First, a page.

Pileated woodpeckers are the largest living woodpeckers in North America. They use their powerful beaks to carve large rectangular holes in trees while searching for their favorite food, carpenter ants. Other species like wood ducks, pine martens, swifts and even bats use the holes for nesting and shelter. Photo by Elena Calderone '21
Depictions of lively chickadees and brightly-colored cardinals on holiday cards and decorations can often coax a smile out of even the most cranky recipients and observers.
“There’s a reason for that,” said Dan Cristol, Chancellor Professor of Biology at William & Mary.
Cristol, an avid ornithologist, cited a 2021 study from King’s College London which indicated that seeing or hearing birds was the dominant factor in mood-lifting nature encounters, and that the cheering effects of bird observations can last as long as six hours after the experience, even among those suffering from depression.
“So, it’s notable that Christmas cards and other greetings have birds on them as symbols of home, happiness and celebration,” said Cristol.
Birds benefit humans in numerous ways, but they’re in trouble. Avian populations in the United States and Canada have declined by almost 3 billion individuals over the past 50 years. That’s a population decline of more than 25% in less than an average human lifetime.
Habitat loss, window strikes and environmental contaminants are a few of the top reasons for declining bird populations, but faculty and students at W&M are determined to address these challenges. A key factor in this ongoing endeavor is W&M’s personal approach to education, which provides undergraduates with an unusual opportunity to participate in applied research in numerous fields, including bird conservation.
“Some students apply to W&M specifically because they want to do undergraduate bird research with faculty,” said Cristol, “And a lot of graduate students also choose W&M because they want to study birds.”
W&M has an extensive history of studying and aiding birds.
Cristol’s predecessor, Mitchell Byrd, began inspiring students with his ornithology class in 1956, guiding hundreds of students in bird conservation research. Byrd was instrumental in the regional recovery of both the bald eagle and peregrine falcon and also worked tirelessly to conserve other species. Byrd went on to found the Center for Conservation Biology with former student Bryan Watts, who now serves as its director.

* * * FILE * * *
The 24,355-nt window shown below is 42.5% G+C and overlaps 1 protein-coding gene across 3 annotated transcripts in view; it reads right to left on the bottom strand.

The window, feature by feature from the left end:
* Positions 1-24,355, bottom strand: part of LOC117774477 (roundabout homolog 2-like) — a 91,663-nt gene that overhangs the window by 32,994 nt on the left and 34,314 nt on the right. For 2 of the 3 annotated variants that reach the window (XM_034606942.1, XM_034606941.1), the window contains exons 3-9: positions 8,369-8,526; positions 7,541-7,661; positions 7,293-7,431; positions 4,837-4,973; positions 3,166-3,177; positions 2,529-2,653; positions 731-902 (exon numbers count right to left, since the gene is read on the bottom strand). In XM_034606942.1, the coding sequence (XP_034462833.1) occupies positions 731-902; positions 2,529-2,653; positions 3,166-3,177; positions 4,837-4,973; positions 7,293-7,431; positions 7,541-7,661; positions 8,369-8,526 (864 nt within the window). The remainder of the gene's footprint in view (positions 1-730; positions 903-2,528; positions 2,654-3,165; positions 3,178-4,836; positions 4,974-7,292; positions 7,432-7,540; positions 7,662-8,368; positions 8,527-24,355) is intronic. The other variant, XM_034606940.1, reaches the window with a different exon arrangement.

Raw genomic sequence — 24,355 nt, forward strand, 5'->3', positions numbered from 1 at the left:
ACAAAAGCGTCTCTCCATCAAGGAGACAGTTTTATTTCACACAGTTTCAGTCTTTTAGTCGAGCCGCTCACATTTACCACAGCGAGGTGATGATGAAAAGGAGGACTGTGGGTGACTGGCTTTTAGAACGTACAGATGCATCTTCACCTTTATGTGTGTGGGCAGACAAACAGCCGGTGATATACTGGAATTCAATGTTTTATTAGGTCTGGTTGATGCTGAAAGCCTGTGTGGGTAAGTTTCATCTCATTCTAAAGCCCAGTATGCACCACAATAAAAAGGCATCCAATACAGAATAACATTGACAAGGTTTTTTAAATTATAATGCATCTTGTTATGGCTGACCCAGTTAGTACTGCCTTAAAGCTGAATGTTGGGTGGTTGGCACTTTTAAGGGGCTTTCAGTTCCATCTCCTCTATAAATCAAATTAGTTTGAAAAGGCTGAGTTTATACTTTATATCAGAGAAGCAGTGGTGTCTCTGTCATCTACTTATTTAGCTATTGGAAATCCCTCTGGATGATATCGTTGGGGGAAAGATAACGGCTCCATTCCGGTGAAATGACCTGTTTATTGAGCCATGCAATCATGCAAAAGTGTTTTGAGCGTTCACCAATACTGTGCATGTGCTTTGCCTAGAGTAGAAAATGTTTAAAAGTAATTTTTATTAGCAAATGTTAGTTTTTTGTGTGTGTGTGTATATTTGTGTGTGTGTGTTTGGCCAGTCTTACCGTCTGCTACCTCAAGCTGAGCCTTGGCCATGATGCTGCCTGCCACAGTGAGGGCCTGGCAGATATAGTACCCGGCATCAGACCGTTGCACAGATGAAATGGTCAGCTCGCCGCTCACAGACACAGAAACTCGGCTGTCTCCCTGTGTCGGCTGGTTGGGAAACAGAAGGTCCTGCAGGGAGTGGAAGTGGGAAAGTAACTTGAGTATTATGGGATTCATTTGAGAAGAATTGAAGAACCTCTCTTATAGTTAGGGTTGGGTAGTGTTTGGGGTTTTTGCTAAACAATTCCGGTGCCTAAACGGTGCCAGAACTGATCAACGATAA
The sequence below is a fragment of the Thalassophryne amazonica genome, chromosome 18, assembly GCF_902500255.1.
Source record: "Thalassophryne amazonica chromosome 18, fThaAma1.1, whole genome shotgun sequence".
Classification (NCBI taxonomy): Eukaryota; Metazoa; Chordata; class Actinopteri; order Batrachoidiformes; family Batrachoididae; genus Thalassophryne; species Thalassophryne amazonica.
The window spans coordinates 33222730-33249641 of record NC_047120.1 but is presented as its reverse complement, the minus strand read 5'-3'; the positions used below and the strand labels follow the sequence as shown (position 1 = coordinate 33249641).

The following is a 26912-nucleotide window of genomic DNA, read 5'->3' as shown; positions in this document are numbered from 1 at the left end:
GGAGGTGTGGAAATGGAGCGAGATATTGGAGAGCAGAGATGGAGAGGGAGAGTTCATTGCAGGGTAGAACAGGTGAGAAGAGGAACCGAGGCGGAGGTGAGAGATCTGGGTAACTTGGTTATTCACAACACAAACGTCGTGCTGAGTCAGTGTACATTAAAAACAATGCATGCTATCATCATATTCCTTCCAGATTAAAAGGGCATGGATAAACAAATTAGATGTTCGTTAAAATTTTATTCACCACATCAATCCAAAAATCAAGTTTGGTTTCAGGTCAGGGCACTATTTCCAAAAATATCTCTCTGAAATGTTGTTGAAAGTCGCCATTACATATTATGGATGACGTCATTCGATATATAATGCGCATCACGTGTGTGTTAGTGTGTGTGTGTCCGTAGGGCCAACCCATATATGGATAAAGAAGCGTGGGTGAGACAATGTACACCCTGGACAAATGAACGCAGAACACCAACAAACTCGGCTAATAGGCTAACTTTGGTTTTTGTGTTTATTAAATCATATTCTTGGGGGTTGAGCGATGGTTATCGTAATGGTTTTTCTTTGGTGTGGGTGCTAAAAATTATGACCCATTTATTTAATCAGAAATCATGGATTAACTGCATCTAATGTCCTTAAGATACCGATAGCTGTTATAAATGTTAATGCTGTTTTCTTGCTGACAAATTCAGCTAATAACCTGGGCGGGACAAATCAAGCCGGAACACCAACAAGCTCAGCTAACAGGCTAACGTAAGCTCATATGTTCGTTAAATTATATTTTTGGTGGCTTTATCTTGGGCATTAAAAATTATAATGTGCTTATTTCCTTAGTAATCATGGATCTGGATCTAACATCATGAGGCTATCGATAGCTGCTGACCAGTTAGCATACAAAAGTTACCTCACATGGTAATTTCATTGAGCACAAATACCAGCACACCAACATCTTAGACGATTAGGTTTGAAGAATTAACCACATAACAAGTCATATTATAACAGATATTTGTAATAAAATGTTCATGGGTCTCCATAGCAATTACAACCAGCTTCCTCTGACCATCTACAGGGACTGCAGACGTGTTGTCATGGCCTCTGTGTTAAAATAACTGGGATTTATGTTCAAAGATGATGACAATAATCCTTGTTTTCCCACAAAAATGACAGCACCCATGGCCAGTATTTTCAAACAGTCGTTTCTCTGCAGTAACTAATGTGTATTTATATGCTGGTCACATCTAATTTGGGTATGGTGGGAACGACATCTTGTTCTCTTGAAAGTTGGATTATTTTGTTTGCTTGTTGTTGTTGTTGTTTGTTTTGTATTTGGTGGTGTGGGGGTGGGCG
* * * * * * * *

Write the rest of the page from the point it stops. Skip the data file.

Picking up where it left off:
“He really built a national reputation for William & Mary in bird work that continues today,” said Watts, director of the CCB, in a 2008 article.
“And his name is Byrd, after all,” said Cristol.
Founded in 1992, the CCB is a powerhouse of ground-breaking bird conservation research, carrying out 30 to 40 major studies per year and providing valuable information daily to the conservation community.
“The CCB works with birds of conservation concern throughout the Western Hemisphere,” said Watts. “We have done projects from the high Arctic to Argentina. We have decades long commitments to about 100 species and work with other species as the need arises.”
Projects are selected to fill in gaps in existing information and increase public awareness. CCB’s website provides a wealth of information about its essential conservation work.
“One of the driving themes to our work is that we believe that how a society treats wildlife is a reflection of its moral/ethical compass,” siad Watts. “Through research and education we can change how people think about and care for wildlife. This is an important part of growing as a responsible society.”
Both undergraduate and graduate students study birds at the CCB, and there are also plenty of opportunities on the W&M campus.
Cristol has mentored students in applied research since 1996. Recent projects include the effects of deer overpopulation on the avian community and the positive and negative impacts of golf courses in relation to birds. As is the norm at W&M, those papers, which have undergraduate first authors, are in the process of being submitted to scientific journals for publication. Information gleaned from the research can be utilized to determine effective conservation measures.
Cristol’s own work, including current and former students, takes place at superfund sites, the government’s highest-priority toxic waste sites around the country. At those sites, Cristol determines local birds’ levels of exposure to legacy pollutants, such as dioxin or mercury, and calculates the extent of contaminant-related population declines. He also helps to develop optimal restoration strategies.